Navigating Multiple Identities: Race, Gender, Culture, Nationality, and Roles ed. by Ruthellen Josselson and Michele Harway (review)
The Review of Higher Education
Volume 36, Number 4, Summer 2013
In their edited book, Navigating Multiple Identities: Race, Gender, Culture, Nationality, and Roles, Ruthellen Josselson and Michele Harway explore the ways in which individuals navigate across their multiple identities and achieve personal integration in the context of our increasingly complex, globalized world. Josselson, Professor of Clinical Psychology at Fielding Graduate University, along with her co-editor Michele Harway, Faculty Research Specialist in the School of Psychology at Fielding Graduate University, bring to the table extensive experience in examining human development in the areas of research and practice, particularly regarding issues of gender development and the intersection of multiple identities.
The book is intended to examine how individuals balance changes in their personal and social location, while integrating and balancing various aspects of their personal and social selves. Approaching their topic from a psychological standpoint, the authors are particularly interested in the personal psychological processes in which individuals engage in order to shift from or transition between multiple identity intersections. Although Josselson and Harway’s explicit interest is in the personal processes of identity navigation, the various authors recognize the significant impact of the social world on internal dialogues and subsequent development across multiple identities. The authors are transparent regarding their positionality on identity as a fluid, socially constructed idea that reflects the social and historical context of our world. These constructs, which were salient across all chapters of the book, serve as a way to connect the wide spectrum of explorations of development that unfold within this text.
To explore the navigation of multiple identities, this book centers on individuals who are navigating across five identity structures: (a) racial minority status and majority status, particularly as it relates to life in the United States; (b) cultures with different values of collectivism versus individualism (or other culturally related values), with examinations of both internal and external conflict; (c) gender identities, including the masculine, feminine, and transgender experiences; (d) roles, particularly as they are related to socially constructed ideas of gender; and (e) cultural expectations versus individual definitions and how those two are often pitted against each other throughout one’s identity development.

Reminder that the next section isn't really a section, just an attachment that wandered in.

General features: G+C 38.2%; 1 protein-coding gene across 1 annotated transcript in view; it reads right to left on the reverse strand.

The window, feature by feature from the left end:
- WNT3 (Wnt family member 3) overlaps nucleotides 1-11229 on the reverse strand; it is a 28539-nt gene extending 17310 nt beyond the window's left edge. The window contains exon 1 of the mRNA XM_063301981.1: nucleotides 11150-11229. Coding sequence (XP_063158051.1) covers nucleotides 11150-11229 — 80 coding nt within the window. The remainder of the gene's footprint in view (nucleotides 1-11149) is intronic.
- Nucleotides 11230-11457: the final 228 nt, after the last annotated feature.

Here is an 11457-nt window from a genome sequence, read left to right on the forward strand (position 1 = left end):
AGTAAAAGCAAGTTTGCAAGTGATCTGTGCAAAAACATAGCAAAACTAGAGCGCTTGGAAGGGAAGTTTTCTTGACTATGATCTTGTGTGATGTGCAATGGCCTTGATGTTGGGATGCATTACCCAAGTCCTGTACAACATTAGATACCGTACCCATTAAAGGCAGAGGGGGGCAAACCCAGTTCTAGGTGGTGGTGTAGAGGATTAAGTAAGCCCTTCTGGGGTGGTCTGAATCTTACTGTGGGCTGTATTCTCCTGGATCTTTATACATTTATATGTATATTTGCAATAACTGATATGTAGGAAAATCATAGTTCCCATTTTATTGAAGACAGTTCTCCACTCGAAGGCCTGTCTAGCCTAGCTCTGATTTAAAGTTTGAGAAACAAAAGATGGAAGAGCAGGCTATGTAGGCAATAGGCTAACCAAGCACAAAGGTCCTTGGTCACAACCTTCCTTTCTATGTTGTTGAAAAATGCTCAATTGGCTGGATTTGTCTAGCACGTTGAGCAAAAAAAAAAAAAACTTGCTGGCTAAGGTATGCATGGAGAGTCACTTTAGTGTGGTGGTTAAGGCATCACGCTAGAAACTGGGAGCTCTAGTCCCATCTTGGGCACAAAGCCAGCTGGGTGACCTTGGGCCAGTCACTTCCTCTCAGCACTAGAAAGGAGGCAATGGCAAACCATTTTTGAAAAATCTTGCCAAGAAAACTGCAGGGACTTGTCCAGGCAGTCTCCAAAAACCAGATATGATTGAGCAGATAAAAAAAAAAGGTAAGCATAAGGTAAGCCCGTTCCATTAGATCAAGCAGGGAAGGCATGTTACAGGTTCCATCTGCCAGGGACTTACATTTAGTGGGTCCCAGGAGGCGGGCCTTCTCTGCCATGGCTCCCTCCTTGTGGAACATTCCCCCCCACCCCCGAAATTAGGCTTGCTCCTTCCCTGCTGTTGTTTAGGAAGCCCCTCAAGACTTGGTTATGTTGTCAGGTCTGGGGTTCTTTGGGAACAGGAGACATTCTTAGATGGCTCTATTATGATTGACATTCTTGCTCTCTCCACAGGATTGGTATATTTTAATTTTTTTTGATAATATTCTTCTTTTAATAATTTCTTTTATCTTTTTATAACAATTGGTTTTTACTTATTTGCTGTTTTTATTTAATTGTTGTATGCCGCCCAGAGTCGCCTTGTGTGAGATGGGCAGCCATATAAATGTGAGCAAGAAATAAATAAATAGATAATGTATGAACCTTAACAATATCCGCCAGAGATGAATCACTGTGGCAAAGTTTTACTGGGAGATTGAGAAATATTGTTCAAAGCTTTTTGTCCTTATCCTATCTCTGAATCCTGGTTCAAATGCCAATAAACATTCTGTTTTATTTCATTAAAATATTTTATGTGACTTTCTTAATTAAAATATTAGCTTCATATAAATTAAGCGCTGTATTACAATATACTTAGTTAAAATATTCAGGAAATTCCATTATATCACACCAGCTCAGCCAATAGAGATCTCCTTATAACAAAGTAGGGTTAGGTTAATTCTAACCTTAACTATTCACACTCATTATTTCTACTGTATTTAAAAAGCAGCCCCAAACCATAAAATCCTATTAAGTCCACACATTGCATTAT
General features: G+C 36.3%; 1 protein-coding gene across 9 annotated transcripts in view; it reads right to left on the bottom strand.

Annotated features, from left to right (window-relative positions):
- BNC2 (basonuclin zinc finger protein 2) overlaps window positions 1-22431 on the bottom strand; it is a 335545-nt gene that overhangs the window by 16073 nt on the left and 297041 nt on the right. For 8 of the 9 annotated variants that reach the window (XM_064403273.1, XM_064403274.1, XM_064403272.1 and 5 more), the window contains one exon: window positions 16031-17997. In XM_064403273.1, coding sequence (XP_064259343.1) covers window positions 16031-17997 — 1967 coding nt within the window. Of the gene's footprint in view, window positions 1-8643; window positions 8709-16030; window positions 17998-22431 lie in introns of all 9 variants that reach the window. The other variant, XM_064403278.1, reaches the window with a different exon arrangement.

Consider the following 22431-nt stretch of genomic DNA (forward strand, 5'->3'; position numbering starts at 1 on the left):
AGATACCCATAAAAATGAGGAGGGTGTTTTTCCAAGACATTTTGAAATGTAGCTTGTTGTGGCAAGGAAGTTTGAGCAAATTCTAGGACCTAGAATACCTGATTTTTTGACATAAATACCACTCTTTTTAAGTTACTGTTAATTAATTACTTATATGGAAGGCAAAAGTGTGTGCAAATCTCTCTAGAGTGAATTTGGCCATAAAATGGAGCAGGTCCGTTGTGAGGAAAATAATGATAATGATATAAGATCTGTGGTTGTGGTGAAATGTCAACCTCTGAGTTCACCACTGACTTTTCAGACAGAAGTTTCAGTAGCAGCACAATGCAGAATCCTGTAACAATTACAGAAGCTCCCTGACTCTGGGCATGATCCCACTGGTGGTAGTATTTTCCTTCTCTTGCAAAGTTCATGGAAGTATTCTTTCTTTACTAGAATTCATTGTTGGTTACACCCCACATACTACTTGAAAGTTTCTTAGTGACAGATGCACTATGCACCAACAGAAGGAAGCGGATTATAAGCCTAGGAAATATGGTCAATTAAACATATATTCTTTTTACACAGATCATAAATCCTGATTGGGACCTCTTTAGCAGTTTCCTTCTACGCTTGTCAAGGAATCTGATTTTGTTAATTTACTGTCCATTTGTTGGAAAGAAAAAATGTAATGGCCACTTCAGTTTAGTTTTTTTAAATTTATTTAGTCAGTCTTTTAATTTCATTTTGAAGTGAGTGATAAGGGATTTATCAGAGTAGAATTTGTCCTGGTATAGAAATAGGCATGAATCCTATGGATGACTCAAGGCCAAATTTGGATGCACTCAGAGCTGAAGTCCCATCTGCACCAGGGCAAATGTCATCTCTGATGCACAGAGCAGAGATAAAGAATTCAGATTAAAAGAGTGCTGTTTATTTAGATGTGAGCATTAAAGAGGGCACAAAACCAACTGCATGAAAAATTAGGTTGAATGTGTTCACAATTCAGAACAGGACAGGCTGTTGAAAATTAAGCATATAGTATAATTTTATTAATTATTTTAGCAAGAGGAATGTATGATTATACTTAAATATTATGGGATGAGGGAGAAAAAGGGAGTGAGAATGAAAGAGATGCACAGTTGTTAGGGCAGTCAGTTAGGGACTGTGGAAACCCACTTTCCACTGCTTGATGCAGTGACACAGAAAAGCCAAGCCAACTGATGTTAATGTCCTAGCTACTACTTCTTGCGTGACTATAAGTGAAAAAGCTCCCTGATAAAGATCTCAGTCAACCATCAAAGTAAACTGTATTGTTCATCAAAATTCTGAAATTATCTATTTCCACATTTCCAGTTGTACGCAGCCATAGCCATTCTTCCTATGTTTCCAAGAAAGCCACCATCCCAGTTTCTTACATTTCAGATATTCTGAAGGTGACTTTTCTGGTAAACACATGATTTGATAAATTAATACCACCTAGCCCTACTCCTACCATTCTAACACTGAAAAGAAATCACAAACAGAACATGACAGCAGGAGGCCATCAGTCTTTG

The 13 chapters of the book are organized into three loose thematic sections. The first section, consisting of Chapters 2 and 3, considers development both theoretically and phenomenologically in order to address the ways in which current theory can be utilized to understand the navigation of multiple identities. The second section of the book, Chapters 4-8, illuminates the identity navigation process through examples of several groups within the United States, particularly focusing on issues related to masculine and feminine experiences and the multiple identities of women and transgender individuals as well as the duality experienced in Japanese American identity development. Given the background of the authors in issues of gender development, I was not surprised by the heavy influence of gender that can be seen in these chapters and elsewhere within the book.
Chapters 4 and 7, particularly, are important given the growing interest in examining the intersectional nature of masculine and transgender experiences. Section 3, Chapters 9-13, considers a series of cross-cultural populations, including areas relating to Black identity, mixed identity in the context of long-term committed relationships, intersectionality of immigrant males, discourse analysis of multiple identities, and transnational development.
Overall, the text is written from a predominantly psychological approach and is intended as an introduction to multiple identities—perfect for graduate students studying identity development in a variety of fields. It has the potential to be used in such fields as psychology, social work, gender studies, and higher education. The authors write in an inviting, easily accessible style, and the editors have organized the material lucidly. Although it is an edited book, it remains true to the theme throughout, even though the theme of navigating multiple identities is very loose and often lends itself to diffused exploration. I appreciated the diverse nature of identities presented in this book, which included race, gender, culture, nationality, and roles. This text provided…